The UC Riverside group also performed a test called a glucose tolerance test. This test can show how well or how poorly we can handle starches and sweets. The test is performed by providing subjects with a fixed amount of carbohydrate and simply measuring how high the subject’s blood sugar goes afterwards. The higher it goes, the more the subject is insulin resistant. Insulin resistance is associated with a high risk of heart attack, stroke, cancer and much more, and can ultimately lead to diabetes.
Their results showed that the mice that had been fattened by eating soy were far more glucose intolerant than the mice that had been fattened by eating fructose.
Soy Oil Found To Cause Liver Damage, Possibly Fatty Liver
The subtitle of the article is “Potential Role for the Liver,” because they authors were surprised at what they found when they examined the liver closely.
In an interview (link below), the authors explain “[The mice] also had large lipid droplets in their liver and ballooning, a sign of liver injury.” This would be expected to eventually lead to fatty liver, a condition that many overweight and diabetic patients experience.
Oddly, the mice eating soy oil had larger livers (shown below) with more of the cellular ballooning indicitive of injury than the mice eating soy oil plus fructose!
Biochemical Explanation: Oxidative Stress
Personally, I’ve been avoiding soy oil and other vegetable oils since 2002, when I’d learned my medical eduction had seriously misinformed me on the topic of fats. The fact that soy oil has finally been outed as obesogenic and liver toxic is gratifying, because it shows–once again–that predictions made based on biochemistry are highly accurate.
Along these lines, because of the way that soy would be processed by the liver, I’ve also been advising my patients with fatty liver to avoid soy and other vegetable oils. When they do, their labs improve.
The biochemistry that predicts soy oil would be unhealthy compared to coconut has to do with the reactions that can occur when the different kinds of fatty acids in these oils are exposed to oxygen and iron or copper (or other metals). Soy contains a lot of polyunsaturated fatty acids (PUFAs). Coconut oil contains a lot of saturated fatty acids, and almost no PUFAs. PUFAs react easily with oxygen. The names for these chemical reactions are lipid oxidation and lipid peroxidation. In the factory, these reactions lead to lowered content of antioxidants and vitamins as well as production of break down products of the PUFA fats that are very toxic. In the body, these reactions promote oxidative stress.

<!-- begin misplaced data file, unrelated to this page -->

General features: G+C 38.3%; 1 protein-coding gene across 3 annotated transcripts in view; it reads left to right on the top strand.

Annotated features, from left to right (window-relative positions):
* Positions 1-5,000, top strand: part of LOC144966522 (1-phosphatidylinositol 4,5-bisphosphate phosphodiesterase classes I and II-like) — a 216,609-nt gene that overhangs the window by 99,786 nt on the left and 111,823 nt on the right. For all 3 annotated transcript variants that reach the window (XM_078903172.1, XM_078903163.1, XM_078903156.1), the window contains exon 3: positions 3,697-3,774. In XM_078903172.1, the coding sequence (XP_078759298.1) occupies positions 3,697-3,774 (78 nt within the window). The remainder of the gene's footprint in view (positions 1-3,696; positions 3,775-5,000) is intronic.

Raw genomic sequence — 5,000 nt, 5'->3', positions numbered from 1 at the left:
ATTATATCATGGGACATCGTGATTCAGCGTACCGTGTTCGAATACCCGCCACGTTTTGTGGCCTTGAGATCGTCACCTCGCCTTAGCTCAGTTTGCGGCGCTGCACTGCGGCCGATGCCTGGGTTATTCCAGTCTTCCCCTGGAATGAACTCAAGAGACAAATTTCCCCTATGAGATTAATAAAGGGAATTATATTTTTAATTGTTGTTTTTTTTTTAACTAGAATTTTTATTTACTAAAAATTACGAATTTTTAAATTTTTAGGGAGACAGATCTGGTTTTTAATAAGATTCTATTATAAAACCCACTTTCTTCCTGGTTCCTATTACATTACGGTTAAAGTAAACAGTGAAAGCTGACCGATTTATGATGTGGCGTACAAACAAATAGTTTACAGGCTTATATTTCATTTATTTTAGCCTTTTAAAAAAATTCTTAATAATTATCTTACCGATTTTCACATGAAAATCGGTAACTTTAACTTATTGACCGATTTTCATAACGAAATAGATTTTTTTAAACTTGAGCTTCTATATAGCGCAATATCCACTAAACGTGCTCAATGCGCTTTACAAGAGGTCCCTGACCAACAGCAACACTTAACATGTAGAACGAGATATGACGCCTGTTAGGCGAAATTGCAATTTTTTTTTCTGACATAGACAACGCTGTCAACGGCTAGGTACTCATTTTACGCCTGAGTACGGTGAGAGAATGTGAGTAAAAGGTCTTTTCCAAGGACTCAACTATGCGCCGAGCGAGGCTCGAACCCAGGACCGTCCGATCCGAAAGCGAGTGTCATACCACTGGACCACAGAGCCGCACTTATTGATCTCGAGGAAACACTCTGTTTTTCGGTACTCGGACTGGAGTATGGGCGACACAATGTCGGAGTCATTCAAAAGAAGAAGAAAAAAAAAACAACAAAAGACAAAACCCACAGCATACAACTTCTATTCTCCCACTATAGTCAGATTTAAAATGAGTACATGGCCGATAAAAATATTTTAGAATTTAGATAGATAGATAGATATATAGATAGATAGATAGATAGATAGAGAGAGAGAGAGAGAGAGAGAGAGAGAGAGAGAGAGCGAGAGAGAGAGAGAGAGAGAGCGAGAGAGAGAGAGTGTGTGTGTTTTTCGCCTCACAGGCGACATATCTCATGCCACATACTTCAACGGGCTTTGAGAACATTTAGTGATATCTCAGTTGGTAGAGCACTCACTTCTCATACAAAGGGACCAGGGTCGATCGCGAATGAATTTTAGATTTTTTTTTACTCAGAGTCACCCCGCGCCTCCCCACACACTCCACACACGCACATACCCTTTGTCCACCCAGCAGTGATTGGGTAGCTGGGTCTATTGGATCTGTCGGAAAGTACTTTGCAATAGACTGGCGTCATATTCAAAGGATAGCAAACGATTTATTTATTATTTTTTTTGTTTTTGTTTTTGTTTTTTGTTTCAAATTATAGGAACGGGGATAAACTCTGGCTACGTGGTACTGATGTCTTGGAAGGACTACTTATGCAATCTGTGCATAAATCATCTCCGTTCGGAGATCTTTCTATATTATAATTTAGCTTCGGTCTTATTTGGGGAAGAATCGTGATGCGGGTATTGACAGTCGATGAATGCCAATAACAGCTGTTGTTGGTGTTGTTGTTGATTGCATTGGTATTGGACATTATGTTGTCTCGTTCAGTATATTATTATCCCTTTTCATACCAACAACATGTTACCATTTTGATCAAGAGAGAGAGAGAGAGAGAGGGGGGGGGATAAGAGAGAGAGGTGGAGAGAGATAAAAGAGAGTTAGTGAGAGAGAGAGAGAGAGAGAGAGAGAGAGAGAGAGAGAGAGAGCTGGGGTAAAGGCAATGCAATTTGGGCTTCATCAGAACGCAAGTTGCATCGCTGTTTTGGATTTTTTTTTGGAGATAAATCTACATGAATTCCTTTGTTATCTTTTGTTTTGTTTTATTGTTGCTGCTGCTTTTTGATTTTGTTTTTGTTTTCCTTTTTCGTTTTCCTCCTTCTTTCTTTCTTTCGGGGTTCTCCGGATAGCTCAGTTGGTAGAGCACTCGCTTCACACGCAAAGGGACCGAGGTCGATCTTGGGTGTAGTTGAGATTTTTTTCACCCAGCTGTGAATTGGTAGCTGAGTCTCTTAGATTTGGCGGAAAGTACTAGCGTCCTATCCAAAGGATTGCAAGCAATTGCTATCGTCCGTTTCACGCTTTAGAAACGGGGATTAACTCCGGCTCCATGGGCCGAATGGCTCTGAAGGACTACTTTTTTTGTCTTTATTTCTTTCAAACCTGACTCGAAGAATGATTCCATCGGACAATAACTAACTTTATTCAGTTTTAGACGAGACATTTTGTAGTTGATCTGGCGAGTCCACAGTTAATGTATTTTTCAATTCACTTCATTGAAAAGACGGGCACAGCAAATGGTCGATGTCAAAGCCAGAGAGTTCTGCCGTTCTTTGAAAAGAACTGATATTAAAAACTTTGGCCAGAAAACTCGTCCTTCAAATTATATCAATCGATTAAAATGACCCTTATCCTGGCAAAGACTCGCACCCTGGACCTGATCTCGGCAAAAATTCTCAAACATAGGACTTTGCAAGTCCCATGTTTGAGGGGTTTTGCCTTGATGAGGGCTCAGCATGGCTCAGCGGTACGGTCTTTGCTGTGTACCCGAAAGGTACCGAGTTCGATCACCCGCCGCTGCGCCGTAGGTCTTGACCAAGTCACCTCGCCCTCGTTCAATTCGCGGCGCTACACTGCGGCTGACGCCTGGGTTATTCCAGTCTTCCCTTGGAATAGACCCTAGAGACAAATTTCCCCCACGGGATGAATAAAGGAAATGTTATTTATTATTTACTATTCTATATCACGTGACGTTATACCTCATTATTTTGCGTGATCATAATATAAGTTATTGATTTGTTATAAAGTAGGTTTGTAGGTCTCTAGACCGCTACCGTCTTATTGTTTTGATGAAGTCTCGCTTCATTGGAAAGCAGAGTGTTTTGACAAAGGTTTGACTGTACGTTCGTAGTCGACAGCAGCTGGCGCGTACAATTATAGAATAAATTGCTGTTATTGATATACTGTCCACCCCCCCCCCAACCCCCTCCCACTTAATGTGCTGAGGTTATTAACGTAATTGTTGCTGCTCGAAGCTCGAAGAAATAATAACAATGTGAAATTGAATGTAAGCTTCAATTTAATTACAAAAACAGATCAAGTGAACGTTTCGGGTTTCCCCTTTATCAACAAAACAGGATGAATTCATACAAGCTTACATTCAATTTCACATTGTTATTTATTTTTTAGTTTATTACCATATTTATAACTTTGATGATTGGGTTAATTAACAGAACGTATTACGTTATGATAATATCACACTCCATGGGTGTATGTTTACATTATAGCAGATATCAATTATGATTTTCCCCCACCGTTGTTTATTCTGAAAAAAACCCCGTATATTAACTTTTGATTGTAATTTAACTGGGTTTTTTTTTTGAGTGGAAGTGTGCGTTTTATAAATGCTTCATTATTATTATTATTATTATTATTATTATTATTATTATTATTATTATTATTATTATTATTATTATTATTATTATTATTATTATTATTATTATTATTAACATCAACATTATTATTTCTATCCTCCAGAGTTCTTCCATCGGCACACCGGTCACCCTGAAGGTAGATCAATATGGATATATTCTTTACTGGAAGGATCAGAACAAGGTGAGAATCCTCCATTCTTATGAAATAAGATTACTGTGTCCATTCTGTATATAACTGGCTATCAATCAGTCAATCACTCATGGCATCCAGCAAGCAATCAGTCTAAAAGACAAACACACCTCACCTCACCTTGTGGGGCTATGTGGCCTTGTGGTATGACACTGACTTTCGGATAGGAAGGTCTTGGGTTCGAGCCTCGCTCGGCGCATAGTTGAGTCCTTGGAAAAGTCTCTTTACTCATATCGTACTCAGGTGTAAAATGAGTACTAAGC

Oxidative stress is a biochemical process that leads to a cellular response called inflammation. Inflammation makes you pack on the pounds faster than what you’d predict from simply calorie counting because it tells your body to make more fat cells. The more fat cells you have, the more easily you store fat and gain weight. Essentially, oxidative stress brainwashes your body into growing more fat cells, and vegetable oil is oxidative stress in a bottle.
This process of cellular brainwashing that alters your body composition goes a long way towards explaining how certain foods can cause us to gain weight beyond their caloric content. I write about how this works at a cellular level in Deep Nutrition, Chapter 11 entitled “Beyond Calories.”
Bottom line? All fat has lots of calories. But this study suggests fats that promote oxidative stress make us store fat faster than those that don’t.
PLOS Article: Soybean Oil Is More Obesogenic and Diabetogenic than Coconut Oil and Fructose in Mouse: Potential Role for the Liver
Q & A With Soybean Oil Researchers: UC Riverside’s Frances Sladek and Poonamjot Deol explain research in which they compared a genetically modified soybean oil to conventional soybean oil
Bad sources: Walter Willet, from the Harvard School of Public Health prefers soy over coconut